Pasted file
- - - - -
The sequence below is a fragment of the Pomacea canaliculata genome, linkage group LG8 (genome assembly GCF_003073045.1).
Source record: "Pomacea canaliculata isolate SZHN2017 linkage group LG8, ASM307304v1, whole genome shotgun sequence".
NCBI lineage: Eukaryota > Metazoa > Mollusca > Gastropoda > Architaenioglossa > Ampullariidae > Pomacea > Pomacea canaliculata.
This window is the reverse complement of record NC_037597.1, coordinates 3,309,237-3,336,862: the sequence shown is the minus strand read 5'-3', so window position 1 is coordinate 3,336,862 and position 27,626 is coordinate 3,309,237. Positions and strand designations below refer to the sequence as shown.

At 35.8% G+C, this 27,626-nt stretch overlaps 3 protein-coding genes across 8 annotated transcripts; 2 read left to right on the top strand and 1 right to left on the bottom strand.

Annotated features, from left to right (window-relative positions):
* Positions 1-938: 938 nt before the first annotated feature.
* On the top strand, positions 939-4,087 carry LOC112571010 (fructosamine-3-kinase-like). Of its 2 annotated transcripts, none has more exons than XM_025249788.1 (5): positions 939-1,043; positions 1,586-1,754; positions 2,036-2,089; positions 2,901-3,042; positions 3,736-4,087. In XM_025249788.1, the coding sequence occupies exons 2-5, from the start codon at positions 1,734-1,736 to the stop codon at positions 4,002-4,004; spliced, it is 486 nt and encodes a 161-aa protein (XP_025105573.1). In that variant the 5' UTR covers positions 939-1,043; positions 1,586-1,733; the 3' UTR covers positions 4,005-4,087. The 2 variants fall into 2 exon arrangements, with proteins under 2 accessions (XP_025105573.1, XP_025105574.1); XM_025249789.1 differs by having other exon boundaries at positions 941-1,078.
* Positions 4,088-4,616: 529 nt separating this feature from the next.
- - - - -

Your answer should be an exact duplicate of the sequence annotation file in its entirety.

The sequence below is a fragment of the Pomacea canaliculata genome, linkage group LG8 (genome assembly GCF_003073045.1).
Source record: "Pomacea canaliculata isolate SZHN2017 linkage group LG8, ASM307304v1, whole genome shotgun sequence".
NCBI lineage: Eukaryota > Metazoa > Mollusca > Gastropoda > Architaenioglossa > Ampullariidae > Pomacea > Pomacea canaliculata.
This window is the reverse complement of record NC_037597.1, coordinates 3,309,237-3,336,862: the sequence shown is the minus strand read 5'-3', so window position 1 is coordinate 3,336,862 and position 27,626 is coordinate 3,309,237. Positions and strand designations below refer to the sequence as shown.

At 35.8% G+C, this 27,626-nt stretch overlaps 3 protein-coding genes across 8 annotated transcripts; 2 read left to right on the top strand and 1 right to left on the bottom strand.

Annotated features, from left to right (window-relative positions):
* Positions 1-938: 938 nt before the first annotated feature.
* On the top strand, positions 939-4,087 carry LOC112571010 (fructosamine-3-kinase-like). Of its 2 annotated transcripts, none has more exons than XM_025249788.1 (5): positions 939-1,043; positions 1,586-1,754; positions 2,036-2,089; positions 2,901-3,042; positions 3,736-4,087. In XM_025249788.1, the coding sequence occupies exons 2-5, from the start codon at positions 1,734-1,736 to the stop codon at positions 4,002-4,004; spliced, it is 486 nt and encodes a 161-aa protein (XP_025105573.1). In that variant the 5' UTR covers positions 939-1,043; positions 1,586-1,733; the 3' UTR covers positions 4,005-4,087. The 2 variants fall into 2 exon arrangements, with proteins under 2 accessions (XP_025105573.1, XP_025105574.1); XM_025249789.1 differs by having other exon boundaries at positions 941-1,078.
* Positions 4,088-4,616: 529 nt separating this feature from the next.